Posted 19 June, 2014 OBI BLOG
So, you have a space that needs fitting out. Whilst it is always sensible to competitively tender a fit out project to numerous contractors, how can you as the client assess the true complete competence of the contractors on the tender list? What questions do you need to ask? What information should you request?
Worry not – in this latest OBI Property blog, we’ll cover the main areas in which an efficient and competent fit out contractor should be up to speed, and should have up to date documentation ready to show you.
1) Health & Safety
Key question: can the principal contractor act within the capacity of the CDM Regulations?
The Construction (Design and Management) (CDM) Regulations 2007 are in place to ensure health and safety is maintained throughout a project. The principal contractor is the key duty holder, required to ensure effective management of health and safety throughout the construction phase.
The main duty of the principal contractor is to properly plan, manage and co-ordinate work; ensure that hazards are identified; and risks properly controlled. All current enforcement notices under the Health and Safety Executive (HSE) must be provided by the contractor when required.
The principal contractor should have an implemented and practiced Health and Safety policy, and be able to provide a copy. They should be able to demonstrate ongoing staff training, covering all aspects of site and building works safety.
Furthermore, the contractor should be able to demonstrate relevant experience of carrying out CDM Regulation duties (http://www.citb.co.uk/documents/topics/health-safety/construction-design-management-regulations-2007-industry-guidance-designers-principal-contractors.pdf ) and have a dedicated Health and Safety manager amongst their staff.
It’s good practice to undertake financial checks to assess the financial competence of a contractor. Do they file regular financials, and do they look healthy?
Paying for an independent financial check through sources such as Dun & Bradstreet (http://www.dnb.co.uk) can help you assess the likely credit worthiness of a contractor by scrutinising past performance and current financial condition.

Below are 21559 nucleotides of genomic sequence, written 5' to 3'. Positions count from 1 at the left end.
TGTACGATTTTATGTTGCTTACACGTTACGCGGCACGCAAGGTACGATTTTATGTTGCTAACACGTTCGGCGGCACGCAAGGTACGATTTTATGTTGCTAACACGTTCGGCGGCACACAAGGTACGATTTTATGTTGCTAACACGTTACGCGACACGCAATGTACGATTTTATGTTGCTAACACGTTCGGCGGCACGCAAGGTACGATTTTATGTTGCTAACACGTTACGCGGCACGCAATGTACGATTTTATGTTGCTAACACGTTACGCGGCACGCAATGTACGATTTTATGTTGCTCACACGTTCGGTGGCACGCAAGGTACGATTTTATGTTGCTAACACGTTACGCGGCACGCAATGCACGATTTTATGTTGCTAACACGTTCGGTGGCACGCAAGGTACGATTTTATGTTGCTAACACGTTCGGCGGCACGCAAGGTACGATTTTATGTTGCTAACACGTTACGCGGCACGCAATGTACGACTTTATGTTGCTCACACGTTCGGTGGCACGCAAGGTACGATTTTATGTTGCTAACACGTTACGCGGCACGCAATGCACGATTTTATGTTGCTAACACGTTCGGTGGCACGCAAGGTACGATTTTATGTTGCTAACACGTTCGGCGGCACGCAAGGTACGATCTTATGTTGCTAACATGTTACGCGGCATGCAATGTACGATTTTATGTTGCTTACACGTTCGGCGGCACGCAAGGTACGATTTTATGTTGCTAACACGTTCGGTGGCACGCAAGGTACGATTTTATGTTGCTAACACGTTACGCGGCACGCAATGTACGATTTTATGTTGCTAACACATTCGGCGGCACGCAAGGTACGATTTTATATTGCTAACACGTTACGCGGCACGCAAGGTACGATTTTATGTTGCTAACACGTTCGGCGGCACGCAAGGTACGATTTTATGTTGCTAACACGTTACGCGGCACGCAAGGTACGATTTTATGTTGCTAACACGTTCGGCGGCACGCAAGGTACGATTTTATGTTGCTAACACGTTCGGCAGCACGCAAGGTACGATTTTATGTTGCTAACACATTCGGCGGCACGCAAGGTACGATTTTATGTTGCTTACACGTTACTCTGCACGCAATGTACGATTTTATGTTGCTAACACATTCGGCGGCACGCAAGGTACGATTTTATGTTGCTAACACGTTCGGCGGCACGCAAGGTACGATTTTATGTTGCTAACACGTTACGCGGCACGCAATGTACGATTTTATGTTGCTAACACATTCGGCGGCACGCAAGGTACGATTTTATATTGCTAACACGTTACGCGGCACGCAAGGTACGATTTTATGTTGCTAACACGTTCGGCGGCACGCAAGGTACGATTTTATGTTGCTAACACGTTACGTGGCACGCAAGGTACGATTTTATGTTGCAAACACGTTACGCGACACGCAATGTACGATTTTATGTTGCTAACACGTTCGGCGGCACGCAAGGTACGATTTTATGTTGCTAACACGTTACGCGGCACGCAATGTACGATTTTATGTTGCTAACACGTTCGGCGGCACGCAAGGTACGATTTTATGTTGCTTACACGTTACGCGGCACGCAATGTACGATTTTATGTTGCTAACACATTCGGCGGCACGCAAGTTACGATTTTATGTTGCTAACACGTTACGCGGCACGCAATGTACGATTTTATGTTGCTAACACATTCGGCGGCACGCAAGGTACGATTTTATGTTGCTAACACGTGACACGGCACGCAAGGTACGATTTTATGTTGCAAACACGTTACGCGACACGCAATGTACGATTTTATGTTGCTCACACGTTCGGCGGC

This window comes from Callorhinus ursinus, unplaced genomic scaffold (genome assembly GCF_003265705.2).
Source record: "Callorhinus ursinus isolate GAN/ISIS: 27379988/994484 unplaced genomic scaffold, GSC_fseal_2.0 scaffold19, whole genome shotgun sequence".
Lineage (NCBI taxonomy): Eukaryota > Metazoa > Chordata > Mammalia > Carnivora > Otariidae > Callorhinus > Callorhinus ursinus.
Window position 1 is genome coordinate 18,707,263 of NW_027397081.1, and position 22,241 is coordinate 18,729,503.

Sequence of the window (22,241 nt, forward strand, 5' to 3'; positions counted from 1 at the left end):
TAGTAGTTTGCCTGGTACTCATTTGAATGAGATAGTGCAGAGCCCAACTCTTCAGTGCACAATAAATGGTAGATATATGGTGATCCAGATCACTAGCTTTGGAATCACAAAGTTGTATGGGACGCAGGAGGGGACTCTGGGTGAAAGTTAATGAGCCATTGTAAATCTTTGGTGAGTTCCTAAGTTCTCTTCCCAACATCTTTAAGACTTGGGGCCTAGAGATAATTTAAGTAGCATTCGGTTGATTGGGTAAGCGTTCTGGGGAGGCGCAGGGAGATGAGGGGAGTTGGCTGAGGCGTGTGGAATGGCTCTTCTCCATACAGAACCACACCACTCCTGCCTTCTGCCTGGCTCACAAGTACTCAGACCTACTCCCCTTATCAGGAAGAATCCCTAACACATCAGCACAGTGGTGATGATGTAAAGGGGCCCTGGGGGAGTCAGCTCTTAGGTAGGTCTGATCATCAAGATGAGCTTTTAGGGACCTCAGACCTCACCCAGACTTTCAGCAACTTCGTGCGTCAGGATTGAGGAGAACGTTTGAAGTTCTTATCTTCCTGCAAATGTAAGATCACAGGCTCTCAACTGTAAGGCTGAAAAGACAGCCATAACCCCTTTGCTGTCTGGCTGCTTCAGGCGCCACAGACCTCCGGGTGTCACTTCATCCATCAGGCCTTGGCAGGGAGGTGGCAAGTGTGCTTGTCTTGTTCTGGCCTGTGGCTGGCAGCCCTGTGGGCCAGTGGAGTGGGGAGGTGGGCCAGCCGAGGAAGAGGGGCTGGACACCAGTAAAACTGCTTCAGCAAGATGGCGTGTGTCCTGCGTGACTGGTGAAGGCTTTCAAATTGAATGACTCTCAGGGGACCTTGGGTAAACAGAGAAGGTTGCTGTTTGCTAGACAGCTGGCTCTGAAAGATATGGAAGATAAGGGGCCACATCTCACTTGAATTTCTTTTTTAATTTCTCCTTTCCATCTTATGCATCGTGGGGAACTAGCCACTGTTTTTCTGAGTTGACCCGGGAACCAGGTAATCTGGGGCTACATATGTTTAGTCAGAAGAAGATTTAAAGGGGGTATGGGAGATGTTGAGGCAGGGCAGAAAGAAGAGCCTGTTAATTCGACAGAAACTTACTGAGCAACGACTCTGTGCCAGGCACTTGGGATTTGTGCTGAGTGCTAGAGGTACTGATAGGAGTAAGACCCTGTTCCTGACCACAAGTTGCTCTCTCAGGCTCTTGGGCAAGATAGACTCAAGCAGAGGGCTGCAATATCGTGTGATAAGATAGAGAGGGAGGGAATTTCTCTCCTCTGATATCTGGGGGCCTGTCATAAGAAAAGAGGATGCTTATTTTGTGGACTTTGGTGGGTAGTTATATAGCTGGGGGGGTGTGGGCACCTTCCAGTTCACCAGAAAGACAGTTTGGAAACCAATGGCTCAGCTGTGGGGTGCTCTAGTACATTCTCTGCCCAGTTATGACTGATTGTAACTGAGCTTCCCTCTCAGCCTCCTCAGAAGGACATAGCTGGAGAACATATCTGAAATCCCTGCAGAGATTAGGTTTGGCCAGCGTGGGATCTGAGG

Also, pay particular attention to the quality of the tender returns received. Analysing the data in an itemised breakdown will assist comparison and highlight any suspicious looking figures. Also be mindful of tender clarifications or provisional sums, these can be general costs which lack the require detail to provide an accurate financial representation of the project.
How well insured and supported is a principal contractor in the event of something unexpected? Are you going to be liable for their mistakes or will they have sufficient cover?
The principal contractor should be able to demonstrate adequate levels of insurance and be able to show the extent of the figures it could cover should insurance is necessary. Pay close attention to the excess on any claims.
Personal Indemnity Insurance (PII) is also critical, especially for Design & Build contracts, as this will cover any individual design or construction negligence or mistakes on behalf of the principal contractor.
Most of the above concerns theoreticals, but you need to know how the contractors operate in the field
The principal contractor should be able to produce a capability statement and a list of references for you to contact. Take the opportunity with some basics: Was the project delivered on time? How were any minor problems dealt with? How accommodating were they for any mid-project alterations?
Don’t just settle for these supplied references, which may have been selected strategically. Visit a recently completed project, walk around the space they have created. Look past the dazzling interior design and focus on workmanship – how are they carpets finished, are the window seals neat, what is the quality of the painted finish?
Another useful exercise is tender interviews to see how the contenders fare face-to-face. You can garner a lot from a 15-30 minutes conversation, and you may feel the contractor just isn’t for you.
Always bear in mind that the lowest quote does not equal the best or most appropriate. Develop a scoring matrix to determine the most competent contractor. Be open about what your expectations are, the more transparent the relationship is from the start, the better.
For any further information or questions regarding how to choose your fit out contractor please do not hesitate to contact James Bostock